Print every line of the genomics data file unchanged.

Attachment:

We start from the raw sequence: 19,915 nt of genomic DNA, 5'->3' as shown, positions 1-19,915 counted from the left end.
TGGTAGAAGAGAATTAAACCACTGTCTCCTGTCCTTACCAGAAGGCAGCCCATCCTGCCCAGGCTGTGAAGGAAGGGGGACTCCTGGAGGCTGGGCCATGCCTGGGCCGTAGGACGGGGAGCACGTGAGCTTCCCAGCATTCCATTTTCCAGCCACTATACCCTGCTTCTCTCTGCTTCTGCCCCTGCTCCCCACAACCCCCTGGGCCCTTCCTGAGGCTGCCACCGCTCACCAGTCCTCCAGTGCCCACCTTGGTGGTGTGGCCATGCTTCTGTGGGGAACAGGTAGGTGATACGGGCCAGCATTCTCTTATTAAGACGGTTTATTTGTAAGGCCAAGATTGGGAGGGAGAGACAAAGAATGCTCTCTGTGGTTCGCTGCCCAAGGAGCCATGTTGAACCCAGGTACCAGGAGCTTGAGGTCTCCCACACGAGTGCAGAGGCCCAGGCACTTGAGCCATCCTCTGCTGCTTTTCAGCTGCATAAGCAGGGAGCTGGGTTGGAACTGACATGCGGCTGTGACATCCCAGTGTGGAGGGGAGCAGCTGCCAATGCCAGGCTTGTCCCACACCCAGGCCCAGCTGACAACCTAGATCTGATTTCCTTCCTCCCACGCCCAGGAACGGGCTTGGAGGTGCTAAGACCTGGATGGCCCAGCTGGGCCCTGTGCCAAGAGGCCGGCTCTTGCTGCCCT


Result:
We start from the raw sequence: 19,915 nt of genomic DNA, 5'->3' as shown, positions 1-19,915 counted from the left end.
TGGTAGAAGAGAATTAAACCACTGTCTCCTGTCCTTACCAGAAGGCAGCCCATCCTGCCCAGGCTGTGAAGGAAGGGGGACTCCTGGAGGCTGGGCCATGCCTGGGCCGTAGGACGGGGAGCACGTGAGCTTCCCAGCATTCCATTTTCCAGCCACTATACCCTGCTTCTCTCTGCTTCTGCCCCTGCTCCCCACAACCCCCTGGGCCCTTCCTGAGGCTGCCACCGCTCACCAGTCCTCCAGTGCCCACCTTGGTGGTGTGGCCATGCTTCTGTGGGGAACAGGTAGGTGATACGGGCCAGCATTCTCTTATTAAGACGGTTTATTTGTAAGGCCAAGATTGGGAGGGAGAGACAAAGAATGCTCTCTGTGGTTCGCTGCCCAAGGAGCCATGTTGAACCCAGGTACCAGGAGCTTGAGGTCTCCCACACGAGTGCAGAGGCCCAGGCACTTGAGCCATCCTCTGCTGCTTTTCAGCTGCATAAGCAGGGAGCTGGGTTGGAACTGACATGCGGCTGTGACATCCCAGTGTGGAGGGGAGCAGCTGCCAATGCCAGGCTTGTCCCACACCCAGGCCCAGCTGACAACCTAGATCTGATTTCCTTCCTCCCACGCCCAGGAACGGGCTTGGAGGTGCTAAGACCTGGATGGCCCAGCTGGGCCCTGTGCCAAGAGGCCGGCTCTTGCTGCCCT